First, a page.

The Hero’s Journey

I haven’t had time to sit down and watch movies for a long time, due to my busy schedule. I decided to think about my all-time favorite childhood movie, The Little Mermaid, and see whether or not it could follow the thread of The Hero’s Journey. In my previous teaching classes, we were always introduced new material using Disney movies, because they have so much hidden within the story itself. In turn, the Little Mermaid worked perfectly for this assignment!

I found that this movie has a very strong “call to adventure.’ Ariel, the little mermaid, discovers that there is a world above the sea. She wants to explore and see what the land holds. She has to helpers, Flounder and Sebastion. Her best friend, Flounder, is always by her side, excited to go on adventures with her. Sebastion, another close friend, is always there to help her with anything that she needs. Ariel faces a challenge when King Triton, Ariel’s father, does not want his daughter anywhere near the land. Ariel challenges her father. Next on her path, she meets Ursla, a very cruel sea witch, who takes advantage of Ariel. She makes the agreement that she will transform her into a human for only 3 days. If she steals a kiss within these three days, she will stay human. If not, she will turn back into a mermaid. Ariel has an amazing singing voice, who Ursla also steals in return for Ariel’s legs. Within the time of her being a human, Ariel meets a man named Eric. She falls hopelessly in love! King Triton notices that his daughter is not around the sea. He confronts Ursla, but is devastated when he can’t break Ariel and Ursla’s deal. Finally, after capturing his daughter, he notices how heartbroken Ariel is. King Triton transforms Ariel back into a human!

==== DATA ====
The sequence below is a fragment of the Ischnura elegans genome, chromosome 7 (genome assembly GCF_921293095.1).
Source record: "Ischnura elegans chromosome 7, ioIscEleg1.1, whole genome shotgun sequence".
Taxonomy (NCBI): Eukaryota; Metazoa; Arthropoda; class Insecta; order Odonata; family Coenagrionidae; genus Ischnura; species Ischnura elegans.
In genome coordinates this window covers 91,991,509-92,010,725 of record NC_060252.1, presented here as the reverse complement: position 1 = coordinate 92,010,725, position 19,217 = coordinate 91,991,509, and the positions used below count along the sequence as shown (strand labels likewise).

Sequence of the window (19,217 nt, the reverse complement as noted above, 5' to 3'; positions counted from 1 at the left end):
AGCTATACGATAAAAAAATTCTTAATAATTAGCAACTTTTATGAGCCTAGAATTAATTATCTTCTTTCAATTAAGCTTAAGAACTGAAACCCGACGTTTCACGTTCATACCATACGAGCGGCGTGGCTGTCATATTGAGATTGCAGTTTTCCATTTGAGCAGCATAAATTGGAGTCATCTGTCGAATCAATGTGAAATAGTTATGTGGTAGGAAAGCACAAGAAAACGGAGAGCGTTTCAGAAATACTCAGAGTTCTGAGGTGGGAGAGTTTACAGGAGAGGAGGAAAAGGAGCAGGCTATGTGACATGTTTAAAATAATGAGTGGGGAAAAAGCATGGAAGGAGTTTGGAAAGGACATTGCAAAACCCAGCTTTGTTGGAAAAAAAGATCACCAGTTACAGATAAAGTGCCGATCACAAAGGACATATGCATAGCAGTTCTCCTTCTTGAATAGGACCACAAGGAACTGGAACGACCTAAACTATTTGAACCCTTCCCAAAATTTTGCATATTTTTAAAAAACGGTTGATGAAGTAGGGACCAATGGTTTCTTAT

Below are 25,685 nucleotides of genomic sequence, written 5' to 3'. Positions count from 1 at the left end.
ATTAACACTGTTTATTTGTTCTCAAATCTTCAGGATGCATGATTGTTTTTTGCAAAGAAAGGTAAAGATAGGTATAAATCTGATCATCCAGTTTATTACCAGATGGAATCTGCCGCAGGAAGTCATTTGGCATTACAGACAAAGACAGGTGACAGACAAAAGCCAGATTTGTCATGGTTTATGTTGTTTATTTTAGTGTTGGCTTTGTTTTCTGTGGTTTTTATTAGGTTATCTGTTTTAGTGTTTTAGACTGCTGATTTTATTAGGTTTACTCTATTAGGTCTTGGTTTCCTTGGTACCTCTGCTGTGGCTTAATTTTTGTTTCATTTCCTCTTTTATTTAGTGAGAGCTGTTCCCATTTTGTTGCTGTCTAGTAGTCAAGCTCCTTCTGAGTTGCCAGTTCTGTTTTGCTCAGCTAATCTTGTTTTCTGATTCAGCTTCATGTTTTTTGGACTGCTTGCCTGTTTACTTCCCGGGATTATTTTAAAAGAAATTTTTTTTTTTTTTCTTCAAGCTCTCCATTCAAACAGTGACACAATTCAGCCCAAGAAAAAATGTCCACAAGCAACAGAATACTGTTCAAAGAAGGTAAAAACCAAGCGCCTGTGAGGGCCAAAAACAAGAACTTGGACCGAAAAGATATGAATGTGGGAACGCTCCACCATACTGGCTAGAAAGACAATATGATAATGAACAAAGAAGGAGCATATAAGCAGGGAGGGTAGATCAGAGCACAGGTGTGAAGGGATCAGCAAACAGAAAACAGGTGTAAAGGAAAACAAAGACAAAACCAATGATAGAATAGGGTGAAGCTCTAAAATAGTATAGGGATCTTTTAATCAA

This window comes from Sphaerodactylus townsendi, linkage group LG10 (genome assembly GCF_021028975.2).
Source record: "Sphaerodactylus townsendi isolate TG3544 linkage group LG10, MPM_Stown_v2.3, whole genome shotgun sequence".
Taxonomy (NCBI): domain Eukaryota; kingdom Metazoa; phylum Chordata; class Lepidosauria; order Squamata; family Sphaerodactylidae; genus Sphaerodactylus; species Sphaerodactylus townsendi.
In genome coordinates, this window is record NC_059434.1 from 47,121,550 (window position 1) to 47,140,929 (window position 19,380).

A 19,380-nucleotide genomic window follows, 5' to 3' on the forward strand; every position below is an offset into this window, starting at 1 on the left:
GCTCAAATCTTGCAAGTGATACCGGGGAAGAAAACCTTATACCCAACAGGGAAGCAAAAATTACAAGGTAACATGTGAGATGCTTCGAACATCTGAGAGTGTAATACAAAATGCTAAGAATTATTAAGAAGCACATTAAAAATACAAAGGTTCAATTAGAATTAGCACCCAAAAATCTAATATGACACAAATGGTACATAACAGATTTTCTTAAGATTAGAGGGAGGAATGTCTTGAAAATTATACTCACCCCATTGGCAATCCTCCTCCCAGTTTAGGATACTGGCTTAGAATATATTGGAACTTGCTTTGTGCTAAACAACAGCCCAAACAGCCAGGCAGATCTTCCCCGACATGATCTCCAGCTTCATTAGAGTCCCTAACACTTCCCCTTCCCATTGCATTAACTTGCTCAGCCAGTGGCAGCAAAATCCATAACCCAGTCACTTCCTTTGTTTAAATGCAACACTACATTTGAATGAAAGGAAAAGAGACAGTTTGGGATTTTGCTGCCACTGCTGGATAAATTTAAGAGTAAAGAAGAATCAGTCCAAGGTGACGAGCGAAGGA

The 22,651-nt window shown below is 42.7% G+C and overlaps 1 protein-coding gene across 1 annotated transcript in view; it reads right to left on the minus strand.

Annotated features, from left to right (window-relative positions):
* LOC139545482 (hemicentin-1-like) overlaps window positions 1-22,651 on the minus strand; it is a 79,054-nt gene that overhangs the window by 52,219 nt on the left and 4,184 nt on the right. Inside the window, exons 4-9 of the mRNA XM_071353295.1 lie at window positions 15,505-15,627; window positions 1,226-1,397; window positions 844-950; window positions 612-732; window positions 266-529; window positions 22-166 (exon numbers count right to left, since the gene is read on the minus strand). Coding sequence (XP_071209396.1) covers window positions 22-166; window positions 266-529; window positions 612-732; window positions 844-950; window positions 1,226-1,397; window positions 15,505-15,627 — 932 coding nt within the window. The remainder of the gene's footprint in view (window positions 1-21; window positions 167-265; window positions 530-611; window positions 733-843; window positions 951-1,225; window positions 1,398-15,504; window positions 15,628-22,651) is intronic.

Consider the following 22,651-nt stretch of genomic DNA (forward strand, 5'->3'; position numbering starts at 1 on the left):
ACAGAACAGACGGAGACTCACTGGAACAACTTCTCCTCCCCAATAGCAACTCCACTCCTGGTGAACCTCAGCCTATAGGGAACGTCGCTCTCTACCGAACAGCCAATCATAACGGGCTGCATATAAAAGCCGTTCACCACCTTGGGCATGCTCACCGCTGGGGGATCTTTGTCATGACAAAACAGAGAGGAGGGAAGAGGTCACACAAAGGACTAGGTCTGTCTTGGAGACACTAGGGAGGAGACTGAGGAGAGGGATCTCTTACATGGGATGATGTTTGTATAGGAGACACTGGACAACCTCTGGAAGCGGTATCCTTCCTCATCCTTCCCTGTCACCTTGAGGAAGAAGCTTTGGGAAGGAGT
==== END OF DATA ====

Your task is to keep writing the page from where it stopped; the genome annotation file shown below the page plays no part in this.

I believe that current cinema sometimes meets the human needs expressed in the four functions of mythology. Many movies these days have the same plot line. Many times, a woman is stolen, goes through terrible things, and then is saved at the end of the day. Scary movies throw too much material at you, that do not mean anything within the story. Yes, they make you wonder and get people hyped up, but they don’t meet any mythological needs. They are basically just written for the type of things that we like to see. Yes, movies can meet the four functions of mythology if they are scripted from old literature. Older stories used to serve a purpose, nowadays, they seem to be based upon the same script, just with different characters and different areas.